06/30/19 • 11 min
[If your podcast app isn’t showing the featured art for this episode above visit rebekahnemethy.com/artink4 to check it out.
Castbox and Podcast Addict are both apps I recommend that do show episode specific art.]Links from the Show at a Glance:
Artist: Danielle Krysa
Title of Art: untitled
Artist’s Website: http://www.krysa.com/danielle/
Danielle’s Podcast: The Jealous Curator
The first episode of Art Ink to hear the story of how The Jealous Curator podcast helped me solve a problem with this show
Art Ink Submission Guidelines: rebekahnemethy.com/artinksubsArt Ink Podcast Transcript:
Welcome back everyone! I’m thrilled you’re here to listen because I have a really fun story for you today.
Today’s featured artist is Danielle Krysa, and if you listened to the very first episode of this podcast, you’d know that her podcast, The Jealous Curator, had a hand in helping me figure out a problem I was having with this podcast and so I figured I just had to include some of her work in this podcast because, I mean, karma, right? She did me a favor, even though maybe not intentionally, so I figured I should pay her back somehow.
I found this piece on her Instagram and... let me just give you a little description to start us off:
This is a minimalistic mixed media piece with what looks like watercolor and acrylic paints with a splash of collage. A sailboat cutout is resting atop a cloud of aquamarine blue paint on the bottom right of the image. Pink and metallic bronze paints hover above and to the left of the sailing ship, resembling a distant sunset.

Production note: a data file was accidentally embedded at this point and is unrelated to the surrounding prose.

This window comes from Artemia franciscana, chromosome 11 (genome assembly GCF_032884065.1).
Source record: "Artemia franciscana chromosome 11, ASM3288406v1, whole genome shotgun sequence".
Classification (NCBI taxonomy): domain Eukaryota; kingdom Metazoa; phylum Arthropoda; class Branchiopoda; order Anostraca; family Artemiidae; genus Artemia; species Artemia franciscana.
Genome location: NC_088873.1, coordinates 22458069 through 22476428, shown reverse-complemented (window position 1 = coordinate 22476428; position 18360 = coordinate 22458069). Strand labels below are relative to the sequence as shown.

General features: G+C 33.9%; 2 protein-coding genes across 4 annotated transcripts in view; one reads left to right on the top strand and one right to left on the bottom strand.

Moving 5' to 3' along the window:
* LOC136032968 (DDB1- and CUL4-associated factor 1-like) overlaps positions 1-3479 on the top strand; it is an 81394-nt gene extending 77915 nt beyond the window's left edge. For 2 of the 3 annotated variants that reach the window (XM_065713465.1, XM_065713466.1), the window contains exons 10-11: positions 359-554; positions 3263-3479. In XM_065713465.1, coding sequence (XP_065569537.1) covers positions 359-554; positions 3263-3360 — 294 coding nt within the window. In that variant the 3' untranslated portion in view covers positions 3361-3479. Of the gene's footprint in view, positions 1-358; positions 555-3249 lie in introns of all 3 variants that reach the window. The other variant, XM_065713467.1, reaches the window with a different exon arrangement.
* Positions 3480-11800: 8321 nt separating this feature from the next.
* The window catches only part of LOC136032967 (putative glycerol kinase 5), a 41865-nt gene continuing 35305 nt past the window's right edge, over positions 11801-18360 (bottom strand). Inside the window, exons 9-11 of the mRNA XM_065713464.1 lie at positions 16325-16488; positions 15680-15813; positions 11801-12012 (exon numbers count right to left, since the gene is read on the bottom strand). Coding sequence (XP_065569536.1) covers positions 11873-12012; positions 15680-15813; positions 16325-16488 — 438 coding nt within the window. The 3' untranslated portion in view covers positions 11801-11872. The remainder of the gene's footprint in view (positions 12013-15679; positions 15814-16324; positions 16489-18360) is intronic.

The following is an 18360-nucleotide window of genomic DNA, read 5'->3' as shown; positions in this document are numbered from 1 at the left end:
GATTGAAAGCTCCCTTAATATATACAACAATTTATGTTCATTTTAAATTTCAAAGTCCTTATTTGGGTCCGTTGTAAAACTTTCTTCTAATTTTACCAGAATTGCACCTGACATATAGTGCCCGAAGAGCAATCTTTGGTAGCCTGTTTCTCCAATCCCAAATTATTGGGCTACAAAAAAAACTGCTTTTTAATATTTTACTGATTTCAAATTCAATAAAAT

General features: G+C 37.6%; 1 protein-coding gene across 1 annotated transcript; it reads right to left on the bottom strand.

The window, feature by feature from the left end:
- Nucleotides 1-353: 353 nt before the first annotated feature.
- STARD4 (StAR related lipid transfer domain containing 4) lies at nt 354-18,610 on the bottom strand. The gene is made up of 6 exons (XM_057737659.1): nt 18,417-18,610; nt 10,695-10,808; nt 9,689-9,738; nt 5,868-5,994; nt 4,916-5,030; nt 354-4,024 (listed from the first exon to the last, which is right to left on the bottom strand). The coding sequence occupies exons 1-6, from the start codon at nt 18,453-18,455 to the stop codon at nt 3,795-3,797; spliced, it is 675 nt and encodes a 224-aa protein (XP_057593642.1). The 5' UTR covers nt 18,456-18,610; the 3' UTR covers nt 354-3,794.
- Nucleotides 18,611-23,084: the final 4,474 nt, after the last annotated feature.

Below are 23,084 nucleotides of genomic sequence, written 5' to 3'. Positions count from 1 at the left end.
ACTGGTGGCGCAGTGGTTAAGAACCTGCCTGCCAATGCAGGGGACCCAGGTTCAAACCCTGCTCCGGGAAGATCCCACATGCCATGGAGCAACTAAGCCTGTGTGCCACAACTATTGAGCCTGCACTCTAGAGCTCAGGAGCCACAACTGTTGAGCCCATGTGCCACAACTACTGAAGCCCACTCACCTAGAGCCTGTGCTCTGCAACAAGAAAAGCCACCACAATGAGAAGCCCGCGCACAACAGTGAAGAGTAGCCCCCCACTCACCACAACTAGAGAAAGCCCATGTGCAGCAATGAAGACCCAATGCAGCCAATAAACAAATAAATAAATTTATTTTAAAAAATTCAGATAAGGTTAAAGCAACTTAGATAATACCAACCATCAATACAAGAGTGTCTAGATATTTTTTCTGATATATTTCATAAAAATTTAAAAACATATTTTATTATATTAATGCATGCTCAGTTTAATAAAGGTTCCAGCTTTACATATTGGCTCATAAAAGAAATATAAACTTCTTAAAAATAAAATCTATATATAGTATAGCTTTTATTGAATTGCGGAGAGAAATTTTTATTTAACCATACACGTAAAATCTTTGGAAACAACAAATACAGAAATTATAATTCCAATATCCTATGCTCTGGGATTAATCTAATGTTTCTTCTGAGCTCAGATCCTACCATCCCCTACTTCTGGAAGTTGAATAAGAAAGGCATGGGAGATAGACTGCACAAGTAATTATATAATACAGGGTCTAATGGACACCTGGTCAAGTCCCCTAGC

On Instagram, Danielle captioned her art: “some guys promised ‘sailing off into the sunset,’ but cap’n carl f’n delivered.” And so both the art and the caption had a part in creating the following story which features the cap’n carl I imagined.
I was NOT dreaming. I’d already done all the tests: pinched myself, read the same sign twice without scrambling the words or letters, I’d even closed my eyes, spun around, and opened them again to see the same scene.
I looked over the edge of the bow. The ship was floating on a shimmery, blue cloud of water so shallow it was translucent. I was on a magical journey, about to leave everything I’ve ever known.
Cap’n Carl had a skullet, you know, the balding man’s version of a mullet, and black holes where teeth used to be. The top of his head was like a dandelion, when the breeze would pick up, and the sails caught the wind, so too would large petals of peeling skin. They’d flutter and flap in the wind and, eventually release into the sky. I wondered if I might have a wish or two come true if blew on his head and managed to unhinge all the dead skin in one breath.
According to Cap’n Carl, though, my wishes were about to come true anyway. I was going to a place where time was infinite and money non-existent. It was still hard to believe, though, just as it would have been hard for anyone else to believe I’d be on a sailboat that soared through the sky... yet here I was, living that dream; passing clouds, chasing the sun’s bronze rays as it painted the clouds in our path.
Forever was a scary premise for most people, but not for me, there were too many stories inside me that still had to come out. And if I didn’t choose forever, I’d be choosing death. I’d be choosing to let my stories die with me. With the cancer that was cooking inside me, doctors estimated that in six months I’d be done.
According to Cap’n Carl, there was still time to change my mind. We had until sunset before there was no going back; all we had to do was walk the plank, metaphorically and literally speaking, and we’d instantly regress into our old lives.
We’d set sail with about a dozen other passengers. Most of them were also terminally ill, death-fearing people like me. But apparently, infinity was much scarier to them than death, because there was only one woman left aside from me. She was peering over the edge, her gaze switching between the setting sun and the sparkling sea below.
I looked back at Cap’n Carl, his smile was eager, but bordering on maniacal.
A splash sounded a...
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